Austrian reservations about Slovenian euro coins

Slovenia is hoping to adopt the euro - the European common currency - in January of 2007. But when the Bank of Slovenia recently unveiled designs for their new euro coins, it caused a stir in parts of neighbouring Austria. Why should Austria worry about what Slovenia puts on its coins?

Slovenia's proposed euro-coin designs are generally unsurprising. The beloved national poet France Preseren will appear on the two-euro piece and Slovenia's highest mountain, Triglav, will grace the 50-cent coin. But two selections are a bit unusual. The first is the 10-cent coin, which will show designs for a Slovenian parliament building that does not exist. It was drawn up by the famed architect Joze Plecnik, but never actually constructed. The second, and controversial choice, is the landmark known as the "Prince's Stone", where dukes of the former Slavic state of Carantania were installed.

The ceremony, which was conducted in Slovenian, is said to have inspired Thomas Jefferson and exists as one of the earliest examples of the social contract. Although the Prince's Stone does exist, it does not exist within the boundaries of Slovenia - but rather in Austrian Carinthia. It's currently on display at a regional museum outside the city of Klagenfurt. The issue is further sensitive because the Austrian region of Carinthia is home to a sizeable Slovenian minority (estimates range around 14,000) and there have recently been disputes there about such things as bilingual town signs. The regional government of Carinthia, led by far-right governor Joerg Haider, unanimously passed a resolution calling on the federal government to intervene and stop Slovenia from using the symbol.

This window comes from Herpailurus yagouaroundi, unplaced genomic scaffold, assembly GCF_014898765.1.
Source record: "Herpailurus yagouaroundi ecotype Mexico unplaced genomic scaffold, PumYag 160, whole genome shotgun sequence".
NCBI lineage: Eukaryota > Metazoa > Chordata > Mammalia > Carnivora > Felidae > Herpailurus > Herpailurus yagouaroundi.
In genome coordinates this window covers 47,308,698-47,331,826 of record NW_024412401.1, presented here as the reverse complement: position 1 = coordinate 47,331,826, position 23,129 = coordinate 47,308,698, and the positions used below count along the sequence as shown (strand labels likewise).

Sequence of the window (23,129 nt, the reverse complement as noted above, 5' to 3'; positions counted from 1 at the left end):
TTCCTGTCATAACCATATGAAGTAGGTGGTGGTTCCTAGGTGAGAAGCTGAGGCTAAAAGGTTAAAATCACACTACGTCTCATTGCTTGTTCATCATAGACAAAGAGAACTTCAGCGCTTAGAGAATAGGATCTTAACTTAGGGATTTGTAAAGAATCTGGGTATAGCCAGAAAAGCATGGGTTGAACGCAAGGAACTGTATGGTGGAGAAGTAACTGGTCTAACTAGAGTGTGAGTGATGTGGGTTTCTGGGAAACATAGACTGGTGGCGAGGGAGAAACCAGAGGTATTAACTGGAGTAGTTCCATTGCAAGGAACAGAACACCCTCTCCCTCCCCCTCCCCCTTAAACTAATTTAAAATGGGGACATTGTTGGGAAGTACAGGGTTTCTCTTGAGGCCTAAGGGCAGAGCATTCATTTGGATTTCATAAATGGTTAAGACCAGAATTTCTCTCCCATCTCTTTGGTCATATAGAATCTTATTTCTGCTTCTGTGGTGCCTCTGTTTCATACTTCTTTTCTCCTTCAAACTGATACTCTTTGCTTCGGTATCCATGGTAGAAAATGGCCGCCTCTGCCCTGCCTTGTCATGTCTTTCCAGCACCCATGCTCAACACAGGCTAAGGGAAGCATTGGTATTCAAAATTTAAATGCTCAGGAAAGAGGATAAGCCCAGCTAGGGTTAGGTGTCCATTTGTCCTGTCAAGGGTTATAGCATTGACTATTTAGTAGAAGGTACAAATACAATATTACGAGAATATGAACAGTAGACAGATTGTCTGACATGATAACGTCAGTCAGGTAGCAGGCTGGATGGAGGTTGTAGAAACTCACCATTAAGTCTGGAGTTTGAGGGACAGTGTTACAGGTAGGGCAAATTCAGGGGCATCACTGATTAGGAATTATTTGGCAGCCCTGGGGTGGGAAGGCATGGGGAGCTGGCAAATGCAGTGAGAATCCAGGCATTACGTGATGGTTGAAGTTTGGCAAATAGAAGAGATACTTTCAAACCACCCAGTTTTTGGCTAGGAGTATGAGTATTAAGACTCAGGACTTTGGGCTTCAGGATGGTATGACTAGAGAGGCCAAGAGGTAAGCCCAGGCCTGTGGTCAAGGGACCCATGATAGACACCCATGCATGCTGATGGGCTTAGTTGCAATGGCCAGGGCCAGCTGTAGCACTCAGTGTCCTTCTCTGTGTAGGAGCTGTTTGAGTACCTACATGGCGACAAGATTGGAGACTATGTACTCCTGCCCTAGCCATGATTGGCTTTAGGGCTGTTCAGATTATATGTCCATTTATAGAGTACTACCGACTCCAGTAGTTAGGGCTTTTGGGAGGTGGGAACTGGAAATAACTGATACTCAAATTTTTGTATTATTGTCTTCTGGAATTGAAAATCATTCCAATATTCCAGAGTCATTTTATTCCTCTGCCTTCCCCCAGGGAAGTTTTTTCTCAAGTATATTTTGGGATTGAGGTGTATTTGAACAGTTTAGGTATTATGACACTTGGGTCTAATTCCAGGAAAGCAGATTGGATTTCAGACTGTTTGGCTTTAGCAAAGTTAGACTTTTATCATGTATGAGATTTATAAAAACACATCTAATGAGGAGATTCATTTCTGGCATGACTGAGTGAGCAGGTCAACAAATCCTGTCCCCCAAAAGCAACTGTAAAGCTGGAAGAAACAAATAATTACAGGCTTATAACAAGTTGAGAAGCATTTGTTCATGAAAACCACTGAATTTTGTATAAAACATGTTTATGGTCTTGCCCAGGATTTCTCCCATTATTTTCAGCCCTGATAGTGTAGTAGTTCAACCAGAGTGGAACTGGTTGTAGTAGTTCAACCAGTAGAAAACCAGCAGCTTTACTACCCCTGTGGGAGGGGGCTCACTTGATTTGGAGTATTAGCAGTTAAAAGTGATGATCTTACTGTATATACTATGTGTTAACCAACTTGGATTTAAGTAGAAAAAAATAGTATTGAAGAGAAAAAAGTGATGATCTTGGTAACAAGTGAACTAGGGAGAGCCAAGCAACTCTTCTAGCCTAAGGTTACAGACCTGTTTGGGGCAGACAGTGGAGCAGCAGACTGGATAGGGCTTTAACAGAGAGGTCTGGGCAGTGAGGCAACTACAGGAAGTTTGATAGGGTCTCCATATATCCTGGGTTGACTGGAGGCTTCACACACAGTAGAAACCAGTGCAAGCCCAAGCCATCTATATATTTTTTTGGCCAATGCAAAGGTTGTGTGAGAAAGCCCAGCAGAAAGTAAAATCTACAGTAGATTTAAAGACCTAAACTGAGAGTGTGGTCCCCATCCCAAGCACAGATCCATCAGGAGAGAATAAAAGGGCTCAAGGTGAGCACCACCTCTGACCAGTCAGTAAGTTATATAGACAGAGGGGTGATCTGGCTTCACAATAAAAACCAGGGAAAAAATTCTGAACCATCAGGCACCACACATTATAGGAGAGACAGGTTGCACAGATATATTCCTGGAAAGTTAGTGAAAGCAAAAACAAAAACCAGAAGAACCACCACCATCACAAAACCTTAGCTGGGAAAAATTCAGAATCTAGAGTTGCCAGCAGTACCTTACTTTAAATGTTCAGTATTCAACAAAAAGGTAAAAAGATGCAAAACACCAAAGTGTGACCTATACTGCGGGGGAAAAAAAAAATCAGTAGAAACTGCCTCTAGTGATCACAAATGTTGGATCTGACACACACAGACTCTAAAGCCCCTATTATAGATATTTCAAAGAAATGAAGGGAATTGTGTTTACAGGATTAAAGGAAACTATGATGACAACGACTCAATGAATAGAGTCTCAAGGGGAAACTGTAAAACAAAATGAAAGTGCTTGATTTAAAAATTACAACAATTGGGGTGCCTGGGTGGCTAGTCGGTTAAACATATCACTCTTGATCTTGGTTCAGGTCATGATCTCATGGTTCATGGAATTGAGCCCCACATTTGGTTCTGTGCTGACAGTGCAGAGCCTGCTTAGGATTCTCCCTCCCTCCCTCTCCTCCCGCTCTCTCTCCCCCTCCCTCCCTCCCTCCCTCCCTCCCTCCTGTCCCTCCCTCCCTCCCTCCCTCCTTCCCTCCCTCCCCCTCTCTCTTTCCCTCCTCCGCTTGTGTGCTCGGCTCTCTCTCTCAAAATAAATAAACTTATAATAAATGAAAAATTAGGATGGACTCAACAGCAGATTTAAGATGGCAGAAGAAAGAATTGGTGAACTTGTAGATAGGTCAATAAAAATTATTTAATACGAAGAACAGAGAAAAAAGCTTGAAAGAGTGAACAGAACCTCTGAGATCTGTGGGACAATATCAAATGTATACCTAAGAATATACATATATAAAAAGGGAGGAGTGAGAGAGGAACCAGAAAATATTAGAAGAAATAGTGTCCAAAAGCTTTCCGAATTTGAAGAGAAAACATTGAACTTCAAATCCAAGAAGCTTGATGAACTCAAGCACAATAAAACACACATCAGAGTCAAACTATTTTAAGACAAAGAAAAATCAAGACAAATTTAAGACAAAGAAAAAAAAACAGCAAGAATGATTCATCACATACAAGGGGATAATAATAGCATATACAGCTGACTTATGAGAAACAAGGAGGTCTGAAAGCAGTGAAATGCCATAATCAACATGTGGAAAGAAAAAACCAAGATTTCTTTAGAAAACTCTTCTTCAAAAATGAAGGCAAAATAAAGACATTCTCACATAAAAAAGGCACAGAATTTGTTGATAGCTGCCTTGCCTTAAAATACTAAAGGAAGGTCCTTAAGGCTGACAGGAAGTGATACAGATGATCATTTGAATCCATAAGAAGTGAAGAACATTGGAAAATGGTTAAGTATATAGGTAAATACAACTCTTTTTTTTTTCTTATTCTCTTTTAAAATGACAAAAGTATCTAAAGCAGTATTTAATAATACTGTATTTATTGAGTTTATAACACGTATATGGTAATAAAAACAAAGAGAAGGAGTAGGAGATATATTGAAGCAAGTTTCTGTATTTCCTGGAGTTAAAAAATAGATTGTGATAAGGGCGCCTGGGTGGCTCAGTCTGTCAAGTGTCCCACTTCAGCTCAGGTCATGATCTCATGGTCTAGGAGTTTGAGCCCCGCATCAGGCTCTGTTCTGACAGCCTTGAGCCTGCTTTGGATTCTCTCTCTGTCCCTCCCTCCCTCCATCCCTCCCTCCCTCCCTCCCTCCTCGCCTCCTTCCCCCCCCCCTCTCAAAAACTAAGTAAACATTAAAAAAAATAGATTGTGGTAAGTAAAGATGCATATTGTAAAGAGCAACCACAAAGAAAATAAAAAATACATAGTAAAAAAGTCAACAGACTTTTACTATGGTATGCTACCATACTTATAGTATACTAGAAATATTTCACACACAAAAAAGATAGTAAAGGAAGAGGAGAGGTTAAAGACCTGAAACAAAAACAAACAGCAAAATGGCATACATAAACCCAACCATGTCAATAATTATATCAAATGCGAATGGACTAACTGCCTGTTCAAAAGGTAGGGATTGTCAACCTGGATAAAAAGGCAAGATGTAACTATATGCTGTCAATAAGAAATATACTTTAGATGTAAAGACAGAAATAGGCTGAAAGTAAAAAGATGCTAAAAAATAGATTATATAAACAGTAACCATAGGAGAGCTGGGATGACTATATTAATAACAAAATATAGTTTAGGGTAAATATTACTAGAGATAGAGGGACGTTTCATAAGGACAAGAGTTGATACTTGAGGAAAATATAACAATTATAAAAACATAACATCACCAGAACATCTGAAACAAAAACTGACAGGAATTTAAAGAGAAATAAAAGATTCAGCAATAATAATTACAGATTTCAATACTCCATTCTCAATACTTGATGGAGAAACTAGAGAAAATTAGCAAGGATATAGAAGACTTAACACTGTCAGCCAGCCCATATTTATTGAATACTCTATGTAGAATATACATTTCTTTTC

Haider said it was: "unacceptable that cultural borders were being created in Europe at a time when the actual ones are disappearing." Marjan Pipp, General Secretary of the National Council of Carinthian Slovenians, spoke to us about the local reaction to the uproar: "We're taking it pretty relaxed. In our opinion, the fuss is artificial and totally absurd. As if we didn't have any other problems in Carinthia than having to worry about a picture on a Euro cent in a neighbouring country."

The far-right Association for the Future of Austria promised to do everything it could to stop the stone from appearing on Slovenia's coins. The nationalist Heimatdienst also said it would take Slovenia to the European Court of Human Rights. Slovenian politicians brushed off the response. Slovenia's Foreign Minister Dimitrij Rupel called the reaction "ridiculous". Marjan Pipp was also unruffled by any notions of legal repercussions:

"I think that legally the question is pretty clear cut. The Austrian constitution protects the image of the federal eagle, the federal flag, and the state flags and emblems. So I think that legally there isn't much to do. But I think the fact that this conversation has sunk to this niveau is a consequence of narrow mindedness. To draw a parallel: When one looks at the Austrian euro coins and finds different sorts of plants on them, one would also have to make sure that these grow exclusively in Austria. So I think the whole discussion only points to narrow mindedness."

In the meantime, Slovenia has no plans of giving up the design. The Bank of Slovenia is estimating that 230 million coins, worth 80 million euros, will be minted before January 2007.